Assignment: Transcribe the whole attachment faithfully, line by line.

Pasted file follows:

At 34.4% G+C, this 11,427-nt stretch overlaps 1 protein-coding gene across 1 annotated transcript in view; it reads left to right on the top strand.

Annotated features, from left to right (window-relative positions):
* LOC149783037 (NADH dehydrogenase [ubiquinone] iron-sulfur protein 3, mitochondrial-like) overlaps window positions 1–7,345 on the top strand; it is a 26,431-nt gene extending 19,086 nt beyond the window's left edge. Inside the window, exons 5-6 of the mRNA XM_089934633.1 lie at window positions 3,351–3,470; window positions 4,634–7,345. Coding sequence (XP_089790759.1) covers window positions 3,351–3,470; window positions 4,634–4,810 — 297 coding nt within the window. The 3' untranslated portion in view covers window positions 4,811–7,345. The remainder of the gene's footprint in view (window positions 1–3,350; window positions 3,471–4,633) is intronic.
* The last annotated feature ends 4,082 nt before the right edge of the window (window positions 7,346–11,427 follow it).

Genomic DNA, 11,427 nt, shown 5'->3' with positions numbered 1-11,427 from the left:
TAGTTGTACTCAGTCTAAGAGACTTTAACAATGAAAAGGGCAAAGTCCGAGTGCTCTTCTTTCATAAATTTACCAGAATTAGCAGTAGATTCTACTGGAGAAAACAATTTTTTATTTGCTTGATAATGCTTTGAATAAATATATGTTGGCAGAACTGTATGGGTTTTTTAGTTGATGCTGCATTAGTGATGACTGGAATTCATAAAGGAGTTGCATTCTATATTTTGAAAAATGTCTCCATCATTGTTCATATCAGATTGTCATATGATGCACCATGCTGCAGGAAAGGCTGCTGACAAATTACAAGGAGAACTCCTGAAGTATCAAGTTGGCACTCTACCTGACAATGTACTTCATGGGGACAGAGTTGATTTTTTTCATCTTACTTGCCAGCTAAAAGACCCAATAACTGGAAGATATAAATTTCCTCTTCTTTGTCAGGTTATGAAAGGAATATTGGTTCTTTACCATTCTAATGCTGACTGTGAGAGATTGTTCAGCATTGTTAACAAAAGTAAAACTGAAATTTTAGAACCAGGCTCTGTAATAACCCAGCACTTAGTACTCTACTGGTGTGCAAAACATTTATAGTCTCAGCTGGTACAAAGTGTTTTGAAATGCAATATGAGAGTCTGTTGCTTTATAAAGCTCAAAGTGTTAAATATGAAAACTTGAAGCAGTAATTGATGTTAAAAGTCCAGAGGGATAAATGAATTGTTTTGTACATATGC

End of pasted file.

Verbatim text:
At 34.4% G+C, this 11,427-nt stretch overlaps 1 protein-coding gene across 1 annotated transcript in view; it reads left to right on the top strand.

Annotated features, from left to right (window-relative positions):
* LOC149783037 (NADH dehydrogenase [ubiquinone] iron-sulfur protein 3, mitochondrial-like) overlaps window positions 1–7,345 on the top strand; it is a 26,431-nt gene extending 19,086 nt beyond the window's left edge. Inside the window, exons 5-6 of the mRNA XM_089934633.1 lie at window positions 3,351–3,470; window positions 4,634–7,345. Coding sequence (XP_089790759.1) covers window positions 3,351–3,470; window positions 4,634–4,810 — 297 coding nt within the window. The 3' untranslated portion in view covers window positions 4,811–7,345. The remainder of the gene's footprint in view (window positions 1–3,350; window positions 3,471–4,633) is intronic.
* The last annotated feature ends 4,082 nt before the right edge of the window (window positions 7,346–11,427 follow it).

Genomic DNA, 11,427 nt, shown 5'->3' with positions numbered 1-11,427 from the left:
TAGTTGTACTCAGTCTAAGAGACTTTAACAATGAAAAGGGCAAAGTCCGAGTGCTCTTCTTTCATAAATTTACCAGAATTAGCAGTAGATTCTACTGGAGAAAACAATTTTTTATTTGCTTGATAATGCTTTGAATAAATATATGTTGGCAGAACTGTATGGGTTTTTTAGTTGATGCTGCATTAGTGATGACTGGAATTCATAAAGGAGTTGCATTCTATATTTTGAAAAATGTCTCCATCATTGTTCATATCAGATTGTCATATGATGCACCATGCTGCAGGAAAGGCTGCTGACAAATTACAAGGAGAACTCCTGAAGTATCAAGTTGGCACTCTACCTGACAATGTACTTCATGGGGACAGAGTTGATTTTTTTCATCTTACTTGCCAGCTAAAAGACCCAATAACTGGAAGATATAAATTTCCTCTTCTTTGTCAGGTTATGAAAGGAATATTGGTTCTTTACCATTCTAATGCTGACTGTGAGAGATTGTTCAGCATTGTTAACAAAAGTAAAACTGAAATTTTAGAACCAGGCTCTGTAATAACCCAGCACTTAGTACTCTACTGGTGTGCAAAACATTTATAGTCTCAGCTGGTACAAAGTGTTTTGAAATGCAATATGAGAGTCTGTTGCTTTATAAAGCTCAAAGTGTTAAATATGAAAACTTGAAGCAGTAATTGATGTTAAAAGTCCAGAGGGATAAATGAATTGTTTTGTACATATGC